Sunday, May 1, 2016

IS IT WINTER LOSS? submitted by beekeeper Gerard

All through winter I heard buzzing in all 8 hives.  On warm days there were bees coming and going on cleansing flights from all 8 hives.  It appeared that all 8 hives survived.

On April 14 I reversed the hives and cleaned off the screened bottom boards.  Hive #7 was a mess.  Dead moldy bees jammed from the west wall to between the second and third frames, from the bottom of the lower deep up through the second deep and a medium super.  The screened bottom board had an inch of dead moldy bees completely covering it.  Yet bees were coming and going, bringing in yellow pollen, looking good from the outside.  The living bees, clustered, might have been the size of a small grapefruit.  Still had frames of honey.

The other 7 hives appeared very good.  Lots of bees, very few dead on the screened bottom boards, bringing in lots of yellow pollen. No K-wing, no signs of DWV.  All looked well.

Since I wanted to get through all of the hives that afternoon I didn't look for evidence of queens.  I just reversed the hive bodies and cleaned the screened bottom boards.  I left #7 with one deep and the medium super.  There weren't enough bees for two deeps and the one I removed was the worst of them.  Needed serious cleaning. 

I set out community feeders 100 feet or so from the apiary and fed 2 gallons of 1:1 syrup with essential oils each day for the next 4 days so the bees could add to whatever stores remained in the hives.  They cleaned out the feeders in 3 hours each day.

On April 17, 3 days after reversing the hives, I went looking for queen evidence in all of the hives.  I did not find evidence in hives #4, #6 and #7.  Two of my colonies, #3 and #8 were very strong, so I took frames of brood and honey along with the workers from #8 and put them in #7 to help build the population.  I also shook workers from another frame to get a decent amount of bees to keep the brood warm.

Since northern queens were not even started yet I ordered (3) queens from California on 4/18.  They were sent overnight on 4/20 and I introduced them on 4/21.  Due to rainy weather coming I had to analyze them two days later whereas I usually wait a minimum of three days.  The colonies seemed to be okay with them.  In all three hives there were several bees on the cages facing the queens and attendants.  No hostility.  So I directly released them and watched them go down the combs and disappear.  I also shook more bees from #8 into #7 for a little extra insurance.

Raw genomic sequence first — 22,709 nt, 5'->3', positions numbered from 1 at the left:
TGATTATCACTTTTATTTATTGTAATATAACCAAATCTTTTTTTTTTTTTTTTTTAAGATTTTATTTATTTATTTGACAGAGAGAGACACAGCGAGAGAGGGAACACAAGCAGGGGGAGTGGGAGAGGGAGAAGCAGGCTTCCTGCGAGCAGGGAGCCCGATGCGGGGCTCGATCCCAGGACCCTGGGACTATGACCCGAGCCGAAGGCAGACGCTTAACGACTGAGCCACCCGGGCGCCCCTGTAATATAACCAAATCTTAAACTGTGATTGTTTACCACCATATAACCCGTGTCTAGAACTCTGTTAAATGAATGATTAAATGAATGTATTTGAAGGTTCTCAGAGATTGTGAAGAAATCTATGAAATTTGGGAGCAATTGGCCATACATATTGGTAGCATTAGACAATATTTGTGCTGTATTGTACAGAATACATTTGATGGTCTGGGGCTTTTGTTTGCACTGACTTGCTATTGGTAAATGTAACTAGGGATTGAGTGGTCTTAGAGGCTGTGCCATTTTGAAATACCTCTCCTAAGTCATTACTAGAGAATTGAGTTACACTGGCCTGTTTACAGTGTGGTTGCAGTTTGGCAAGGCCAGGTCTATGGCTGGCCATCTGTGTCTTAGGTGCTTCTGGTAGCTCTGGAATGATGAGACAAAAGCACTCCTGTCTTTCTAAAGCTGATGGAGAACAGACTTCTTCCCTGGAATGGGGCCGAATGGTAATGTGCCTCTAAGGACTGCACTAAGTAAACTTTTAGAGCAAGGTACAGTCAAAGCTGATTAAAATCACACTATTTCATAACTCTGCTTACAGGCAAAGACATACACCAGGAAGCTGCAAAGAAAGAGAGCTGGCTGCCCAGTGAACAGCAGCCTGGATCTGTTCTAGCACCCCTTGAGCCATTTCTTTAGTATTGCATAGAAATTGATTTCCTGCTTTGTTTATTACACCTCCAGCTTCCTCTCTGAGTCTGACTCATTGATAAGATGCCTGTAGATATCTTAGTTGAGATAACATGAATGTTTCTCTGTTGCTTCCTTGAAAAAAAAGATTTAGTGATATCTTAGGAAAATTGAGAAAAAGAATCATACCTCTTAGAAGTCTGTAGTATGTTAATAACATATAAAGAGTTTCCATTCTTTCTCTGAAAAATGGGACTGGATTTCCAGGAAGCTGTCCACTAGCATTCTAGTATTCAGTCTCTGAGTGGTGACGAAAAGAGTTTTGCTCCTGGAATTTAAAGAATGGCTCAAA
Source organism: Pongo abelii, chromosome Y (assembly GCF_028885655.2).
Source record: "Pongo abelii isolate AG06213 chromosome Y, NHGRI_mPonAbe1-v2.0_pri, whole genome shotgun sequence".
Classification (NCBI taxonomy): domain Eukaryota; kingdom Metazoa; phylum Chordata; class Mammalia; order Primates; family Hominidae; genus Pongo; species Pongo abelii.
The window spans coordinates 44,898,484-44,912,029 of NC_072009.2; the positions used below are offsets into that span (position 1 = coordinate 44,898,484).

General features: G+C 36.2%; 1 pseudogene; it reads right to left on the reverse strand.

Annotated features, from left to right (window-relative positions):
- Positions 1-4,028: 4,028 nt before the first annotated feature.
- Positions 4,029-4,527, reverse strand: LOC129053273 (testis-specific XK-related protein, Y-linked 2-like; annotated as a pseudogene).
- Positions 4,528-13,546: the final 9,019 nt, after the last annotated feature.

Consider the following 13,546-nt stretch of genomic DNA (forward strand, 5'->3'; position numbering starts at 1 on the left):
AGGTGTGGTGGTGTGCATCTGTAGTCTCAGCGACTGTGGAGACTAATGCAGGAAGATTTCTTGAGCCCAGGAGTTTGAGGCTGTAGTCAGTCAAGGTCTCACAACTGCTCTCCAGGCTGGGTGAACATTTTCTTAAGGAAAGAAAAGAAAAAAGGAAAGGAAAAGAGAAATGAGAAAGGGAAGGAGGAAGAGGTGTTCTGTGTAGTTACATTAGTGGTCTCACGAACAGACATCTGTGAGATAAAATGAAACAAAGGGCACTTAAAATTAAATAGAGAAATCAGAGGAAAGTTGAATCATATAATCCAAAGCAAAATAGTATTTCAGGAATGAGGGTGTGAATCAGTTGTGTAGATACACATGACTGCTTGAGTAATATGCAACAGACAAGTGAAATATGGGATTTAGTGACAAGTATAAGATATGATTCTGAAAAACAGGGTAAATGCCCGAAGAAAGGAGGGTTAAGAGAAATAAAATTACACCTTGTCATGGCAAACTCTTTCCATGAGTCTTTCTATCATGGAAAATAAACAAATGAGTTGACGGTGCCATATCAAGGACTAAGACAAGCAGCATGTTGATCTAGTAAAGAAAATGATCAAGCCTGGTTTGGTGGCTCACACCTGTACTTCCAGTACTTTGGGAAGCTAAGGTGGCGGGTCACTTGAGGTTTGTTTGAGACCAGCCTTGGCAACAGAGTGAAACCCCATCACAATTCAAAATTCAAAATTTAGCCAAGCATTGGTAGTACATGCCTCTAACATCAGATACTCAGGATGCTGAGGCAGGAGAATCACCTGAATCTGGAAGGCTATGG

I will be checking for queen evidence on the next nice day, of which it seems we have so few lately.  I listen every day to the buzzing in the hives and watch the outside activity and all looks and sounds well.  But I won't know until I go in.

These three colonies were unquestionably doomed on 4/17 if there had been no intervention.  They may still be doomed.  Are these winter losses?  It didn't look like it on 4/16. 

The sand was just about out of the hourglass for #7 whereas #4 and #6 had very strong populations.  I thought it strange that there was no evidence of a queen in those two hives for as strong as they were.  I checked again before introducing the new queens, but nothing.  A lot of very clean cells in the brood chamber, and pollen and honey in the outside frames.

I would call #7 a winter loss with no further ado.  Probably 90% of the fall/winter bees had died along with the queen and the colony was in its final days.  #4 and #6 have me puzzled.  Why was there no evidence of a queen with so many workers and relatively clean screened bottom boards?  When and how did they disappear? 

I've had die outs before.  Bees piling up outside the hives starting in January/February and going silent in March.  That's been my understanding of a die out.  None of these hives went silent......yet.



Fred Ransome said...

A "hive" has a definite life. It is usually defined as the time as headed by one queen. When the queen dies, she must be replaced. In the winter there really isn't a way for the hive to raise an emergency replacement.

You didn't mention the age of the queens in the three hives that were in trouble. It could be the queen reached the end of her natural life.

Also, during egg laying the queen consumes her weight in food each day. In essence she is a big filter for any contaminants (virus's, pesticides, etc.) in the hive food supply. These contaminants could build up to a toxic level in the queen way before it harms the sorter lived worker bees.

Gerard Schubert said...

Good points.

The queens were first year. #6 was a Carniolan that came in a package last spring, #4 and #7 were queens introduced in July, 2015. I remember thinking last fall that if I lost any hives it would be #4 or #7. They just didn't build up all that strong. Queens could've been deficient, but it was October and not a time to requeen. I have to be more proactive sooner.

Since the queens eat only royal jelly, and royal jelly is produced by young bees, wouldn't contaminants be filtered out? I haven't researched that.

Anonymous said...

I also had good looking hives in March only t see the dwindles in April and no evidence of brood. Total of about 6 hives, first time this has happened for me in my 6 years of having bees